Thanks, but there's no point simply repeating myself ad nauseum. If people aren't comprehending my position by now, I need a different approach to continue with. I tend to avoid explaining with mathematics wherever I can because it really turns most people off, but it seems that some people won't trust their own eyes just yet. So, maths it is. :(

I agree about the seeking of simple answers. I am like everyone else here (looking for simplicity), but it's a matter of perspective: From where I look, what I'm proposing is the simplest of answers. To me, it's far simpler than conjuring some other type of wave, especially when the same mechanism is used to generate mends, tails, rod leg wobbles and loops (i.e. moving line with the rod tip).

Cheers,
Graeme
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Michael Rebholz
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Re: Analysing loop propagation

#98

Post by Michael Rebholz » Fri Oct 02, 2020 8:58 pm

hi Folks,
i am delighted to see this discussion here. I wasnt on here for a while and when i seen this topic here i had to dig in again. Pls have a look at the video link



the wavespey experiment/excercise. Something i truly and highly recommend.
I also agree that it is a transverse pulse wave.

Allow me to give you a bit of food for thought...

1 why can you hear bad casting?
because it produces the wrong type of waves : SOUNDWAVES, thats what you hear....if it was a proper cast (a transverse pulse wave) you couldnt, wouldnt and shouldt hear it.

Waves occur in three shapes
1 transverse pulse
2 torsional
3 sound
waves

Why do Pauls torque/twist (or what i call torx) casts work so well ?
my educated guess is that combining the the transverse pulse and the torsional waves from the rod into the line gives the rod more of a "snap" to fire it (some would call it unload). I cant controll them torx well yet and casting practice season is only upon me and i will work on this. I am 100 percent convinced that if we learn to control and combine the torx craic into our casting we will throw distances that have not been thought possible before and super high line speeds.

I am very interested in this topic and i was trying to find out where the loop in casting is coming from. And this gets very interesting now: the more questions you ask about hte loop in casting the less information you get. I wrote emails to casting oragnisations, numerous asting heavyweights out there and NOBODY knows where the loop is coming from. There is no such thing as a historical source for the loop as a casting concept with definitions and descriptions. At least i havent found it and noone else i asked so far coulod help me with that.

On the other hand i found out about a book from 1885 by david webster, called "the angler and the looop rod" that the Loop in this first ever source about loop (whatsoever) is the "tip ring" of the rod because it is made from a furled horse hair loop that is attached to the rod tip. I try to post a screenshot of the source later. this Loop rod has nothing to do with casting and line pictures and casting technique is not mentioned in one word in the book, which is for free online, btw.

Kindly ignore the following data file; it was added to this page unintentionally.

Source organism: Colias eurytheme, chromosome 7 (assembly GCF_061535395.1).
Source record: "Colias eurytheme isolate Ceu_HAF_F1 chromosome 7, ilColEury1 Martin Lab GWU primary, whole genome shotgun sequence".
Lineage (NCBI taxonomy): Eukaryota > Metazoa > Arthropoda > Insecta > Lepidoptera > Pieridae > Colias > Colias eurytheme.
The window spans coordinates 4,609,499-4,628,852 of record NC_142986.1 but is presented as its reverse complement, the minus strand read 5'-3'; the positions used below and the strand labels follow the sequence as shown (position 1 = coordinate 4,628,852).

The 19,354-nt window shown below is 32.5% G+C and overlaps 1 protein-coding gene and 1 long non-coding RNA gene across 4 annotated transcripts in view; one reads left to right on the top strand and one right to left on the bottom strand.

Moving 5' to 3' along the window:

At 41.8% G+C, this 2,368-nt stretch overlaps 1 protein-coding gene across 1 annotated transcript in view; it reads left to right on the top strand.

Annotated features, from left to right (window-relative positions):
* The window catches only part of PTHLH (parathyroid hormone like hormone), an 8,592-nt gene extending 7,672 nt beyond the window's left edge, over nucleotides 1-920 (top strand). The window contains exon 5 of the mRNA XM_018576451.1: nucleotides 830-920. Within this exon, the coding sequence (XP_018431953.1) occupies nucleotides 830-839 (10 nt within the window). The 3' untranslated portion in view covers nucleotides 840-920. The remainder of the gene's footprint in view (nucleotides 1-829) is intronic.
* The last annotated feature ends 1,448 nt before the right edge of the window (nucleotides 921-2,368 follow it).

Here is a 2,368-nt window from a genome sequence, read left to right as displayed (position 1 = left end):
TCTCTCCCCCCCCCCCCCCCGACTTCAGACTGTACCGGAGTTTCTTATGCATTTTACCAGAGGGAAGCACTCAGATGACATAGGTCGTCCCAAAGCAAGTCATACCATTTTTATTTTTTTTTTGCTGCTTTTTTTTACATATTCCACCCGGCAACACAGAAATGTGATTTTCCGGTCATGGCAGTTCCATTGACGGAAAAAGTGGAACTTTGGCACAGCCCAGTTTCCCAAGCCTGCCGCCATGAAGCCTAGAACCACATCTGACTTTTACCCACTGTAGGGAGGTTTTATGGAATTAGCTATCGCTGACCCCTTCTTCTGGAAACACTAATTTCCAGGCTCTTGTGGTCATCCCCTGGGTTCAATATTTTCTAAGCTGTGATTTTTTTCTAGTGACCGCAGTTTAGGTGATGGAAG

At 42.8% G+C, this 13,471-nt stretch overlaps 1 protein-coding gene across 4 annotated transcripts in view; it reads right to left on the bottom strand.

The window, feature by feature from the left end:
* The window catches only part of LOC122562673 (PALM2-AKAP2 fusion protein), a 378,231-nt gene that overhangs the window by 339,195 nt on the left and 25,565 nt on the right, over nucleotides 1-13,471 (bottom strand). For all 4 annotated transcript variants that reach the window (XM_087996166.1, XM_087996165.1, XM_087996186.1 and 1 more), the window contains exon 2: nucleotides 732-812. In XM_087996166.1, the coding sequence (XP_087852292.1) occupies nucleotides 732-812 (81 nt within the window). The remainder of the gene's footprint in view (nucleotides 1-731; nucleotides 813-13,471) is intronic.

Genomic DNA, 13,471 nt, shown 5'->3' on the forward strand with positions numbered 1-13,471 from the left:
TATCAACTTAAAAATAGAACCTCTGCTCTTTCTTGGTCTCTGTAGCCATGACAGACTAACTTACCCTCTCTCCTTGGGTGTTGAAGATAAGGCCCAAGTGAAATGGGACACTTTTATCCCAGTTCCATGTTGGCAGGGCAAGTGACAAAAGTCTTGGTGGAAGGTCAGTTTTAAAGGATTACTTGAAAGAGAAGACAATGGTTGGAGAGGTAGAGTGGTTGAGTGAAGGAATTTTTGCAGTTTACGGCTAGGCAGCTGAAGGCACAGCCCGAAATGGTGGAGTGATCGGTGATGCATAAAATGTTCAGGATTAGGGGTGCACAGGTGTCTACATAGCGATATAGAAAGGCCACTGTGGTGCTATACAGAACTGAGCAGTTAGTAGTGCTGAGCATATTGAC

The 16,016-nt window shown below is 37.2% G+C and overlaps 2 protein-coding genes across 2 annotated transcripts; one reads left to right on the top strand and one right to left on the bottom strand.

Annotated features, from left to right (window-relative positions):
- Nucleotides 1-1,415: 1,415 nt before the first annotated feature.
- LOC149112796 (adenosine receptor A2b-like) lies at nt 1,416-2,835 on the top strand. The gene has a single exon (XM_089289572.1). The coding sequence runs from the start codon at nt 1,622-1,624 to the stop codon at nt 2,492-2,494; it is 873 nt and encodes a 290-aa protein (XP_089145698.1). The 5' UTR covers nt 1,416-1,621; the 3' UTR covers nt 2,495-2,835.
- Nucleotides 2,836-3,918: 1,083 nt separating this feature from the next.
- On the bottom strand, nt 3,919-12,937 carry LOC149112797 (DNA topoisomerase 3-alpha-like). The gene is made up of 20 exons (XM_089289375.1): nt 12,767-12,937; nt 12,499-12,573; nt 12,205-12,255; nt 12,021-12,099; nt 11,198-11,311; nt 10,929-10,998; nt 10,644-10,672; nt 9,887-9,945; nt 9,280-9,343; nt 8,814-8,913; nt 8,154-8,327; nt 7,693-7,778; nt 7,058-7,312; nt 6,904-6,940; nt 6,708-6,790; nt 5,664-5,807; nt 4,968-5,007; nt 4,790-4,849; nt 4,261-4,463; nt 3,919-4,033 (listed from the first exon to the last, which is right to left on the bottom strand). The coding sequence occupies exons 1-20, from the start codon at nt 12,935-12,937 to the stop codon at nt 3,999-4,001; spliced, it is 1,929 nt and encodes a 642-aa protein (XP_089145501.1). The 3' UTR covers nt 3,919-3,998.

Theres another problem with the loop in itself. And that is its own definition: By definition in ANY lexicon a loop has to overlap, touch and or reoccur. Our casting loops DONT DO that. Not even if they are tailing. Ergo the definition of the loop in flycasting is wrong. Sorry, that hurt me too when i learned it.

So its called a loop, And has never been questioned. I do question it very much, the loop as line picture is nonsense for a couple of other reasons. Such as the question for Example: "where do you measure the tightness of a loop?".... i dont want to overstretch it here...

Much more interesting though is where the LOOP, the real sexy one really is:

Its the path of the rod tip: That means a loop (in a correct sense of its definition) is only fullfilled when the "loop-rod" tip of the rod passes the spot Where it began

in other words one loop would be:

one pickup and laydown cast : till the tip passes the same spot when picking up
or
one single spey cast from the dangle to the dangle
for example

that means the fishing process is included in the loop, And makes it therefore significantly more sexy than ever...


Line pictures are expressions os rod vibrations. controlled vibrations.

the dolphin nose and all other types of shock waves are just secondary waves.

Loops dont unroll, they reoccur
waves unroll

flycasting is changing, and thats great news



I also think there a few relevant consequences for tackle design as well as for casting in this and we have exciting times ahead.

cheers and TL

Michael

John Waters
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Re: Analysing loop propagation

#99

Post by John Waters » Fri Oct 02, 2020 9:35 pm

Why does wiggling the rod tip sideways prior to initiating a roll cast prove a roll cast line shape is a wave?

Why can I hear a good cast?

John

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Paul Arden
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Re: Analysing loop propagation

#100

Post by Paul Arden » Fri Oct 02, 2020 10:12 pm

Just out of curiosity, instead of the word “loop” what word do you use, Michael?

Cheers, Paul